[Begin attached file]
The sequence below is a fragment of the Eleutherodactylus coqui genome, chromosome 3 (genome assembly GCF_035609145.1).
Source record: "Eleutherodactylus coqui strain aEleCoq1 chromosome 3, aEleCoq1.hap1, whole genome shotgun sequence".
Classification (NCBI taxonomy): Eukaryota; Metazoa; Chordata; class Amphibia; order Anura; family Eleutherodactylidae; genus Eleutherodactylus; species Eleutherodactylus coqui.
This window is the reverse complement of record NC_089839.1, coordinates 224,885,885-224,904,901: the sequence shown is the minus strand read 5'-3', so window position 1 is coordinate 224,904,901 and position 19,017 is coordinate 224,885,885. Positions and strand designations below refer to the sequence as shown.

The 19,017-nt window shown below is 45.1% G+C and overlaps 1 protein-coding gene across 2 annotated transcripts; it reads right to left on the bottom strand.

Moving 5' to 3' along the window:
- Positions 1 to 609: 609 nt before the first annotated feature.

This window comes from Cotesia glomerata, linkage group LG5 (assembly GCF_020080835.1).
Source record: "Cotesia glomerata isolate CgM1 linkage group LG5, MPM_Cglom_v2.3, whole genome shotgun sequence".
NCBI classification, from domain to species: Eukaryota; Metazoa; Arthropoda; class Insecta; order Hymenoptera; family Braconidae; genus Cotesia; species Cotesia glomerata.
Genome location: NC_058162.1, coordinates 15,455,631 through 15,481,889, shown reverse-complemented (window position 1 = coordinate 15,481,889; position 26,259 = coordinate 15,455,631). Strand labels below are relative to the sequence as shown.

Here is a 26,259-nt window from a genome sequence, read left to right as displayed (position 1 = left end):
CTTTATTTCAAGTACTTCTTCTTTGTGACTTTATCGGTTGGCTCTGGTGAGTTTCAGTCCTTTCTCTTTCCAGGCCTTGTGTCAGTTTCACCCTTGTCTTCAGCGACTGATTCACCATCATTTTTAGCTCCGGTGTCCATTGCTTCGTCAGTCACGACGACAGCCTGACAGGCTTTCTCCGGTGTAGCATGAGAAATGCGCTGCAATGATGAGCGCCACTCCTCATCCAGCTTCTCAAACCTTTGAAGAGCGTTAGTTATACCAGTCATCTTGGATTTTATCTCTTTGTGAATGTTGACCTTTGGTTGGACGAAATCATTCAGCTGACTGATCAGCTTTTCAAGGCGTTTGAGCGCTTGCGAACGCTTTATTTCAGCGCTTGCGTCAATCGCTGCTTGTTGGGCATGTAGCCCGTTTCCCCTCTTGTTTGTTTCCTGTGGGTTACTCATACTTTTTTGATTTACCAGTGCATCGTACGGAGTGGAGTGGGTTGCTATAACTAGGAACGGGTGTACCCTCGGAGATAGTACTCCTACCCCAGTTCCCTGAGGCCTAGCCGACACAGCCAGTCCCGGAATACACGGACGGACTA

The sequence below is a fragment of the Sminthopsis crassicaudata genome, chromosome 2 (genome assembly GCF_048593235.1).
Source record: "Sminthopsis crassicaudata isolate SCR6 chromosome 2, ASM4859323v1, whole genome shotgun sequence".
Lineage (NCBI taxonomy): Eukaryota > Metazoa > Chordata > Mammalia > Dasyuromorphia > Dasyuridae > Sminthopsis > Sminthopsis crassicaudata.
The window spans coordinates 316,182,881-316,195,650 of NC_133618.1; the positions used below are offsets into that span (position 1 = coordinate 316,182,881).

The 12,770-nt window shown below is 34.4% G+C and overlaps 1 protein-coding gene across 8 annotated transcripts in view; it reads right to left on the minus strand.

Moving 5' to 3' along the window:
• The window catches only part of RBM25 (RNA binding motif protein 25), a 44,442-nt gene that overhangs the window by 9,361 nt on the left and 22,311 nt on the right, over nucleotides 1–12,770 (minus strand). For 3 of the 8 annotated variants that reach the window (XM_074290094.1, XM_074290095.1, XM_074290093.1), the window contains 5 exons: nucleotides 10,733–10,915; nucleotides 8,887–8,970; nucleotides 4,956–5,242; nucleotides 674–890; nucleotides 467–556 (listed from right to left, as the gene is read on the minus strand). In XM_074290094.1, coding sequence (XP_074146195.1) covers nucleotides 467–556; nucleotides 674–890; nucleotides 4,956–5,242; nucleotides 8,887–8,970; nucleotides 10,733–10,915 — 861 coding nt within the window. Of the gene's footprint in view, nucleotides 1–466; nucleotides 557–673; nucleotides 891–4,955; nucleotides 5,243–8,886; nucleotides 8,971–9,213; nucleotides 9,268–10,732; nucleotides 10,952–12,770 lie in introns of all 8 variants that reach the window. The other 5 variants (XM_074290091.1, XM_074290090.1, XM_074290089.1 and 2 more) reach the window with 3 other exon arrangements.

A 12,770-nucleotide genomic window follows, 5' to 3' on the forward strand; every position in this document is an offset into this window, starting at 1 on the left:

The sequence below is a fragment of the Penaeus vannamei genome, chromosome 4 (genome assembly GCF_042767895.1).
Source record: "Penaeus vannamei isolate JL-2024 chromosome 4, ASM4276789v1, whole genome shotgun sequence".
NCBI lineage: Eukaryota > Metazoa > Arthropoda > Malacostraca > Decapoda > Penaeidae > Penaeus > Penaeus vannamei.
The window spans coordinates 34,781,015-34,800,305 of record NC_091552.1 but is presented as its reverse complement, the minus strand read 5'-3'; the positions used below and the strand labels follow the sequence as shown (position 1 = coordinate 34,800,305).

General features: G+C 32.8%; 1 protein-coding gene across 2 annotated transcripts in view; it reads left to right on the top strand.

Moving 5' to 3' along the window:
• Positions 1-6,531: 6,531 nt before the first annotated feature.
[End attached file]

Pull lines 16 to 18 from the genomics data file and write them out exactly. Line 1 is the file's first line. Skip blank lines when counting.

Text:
Lineage (NCBI taxonomy): Eukaryota > Metazoa > Chordata > Mammalia > Dasyuromorphia > Dasyuridae > Sminthopsis > Sminthopsis crassicaudata.
The window spans coordinates 316,182,881-316,195,650 of NC_133618.1; the positions used below are offsets into that span (position 1 = coordinate 316,182,881).

The 12,770-nt window shown below is 34.4% G+C and overlaps 1 protein-coding gene across 8 annotated transcripts in view; it reads right to left on the minus strand.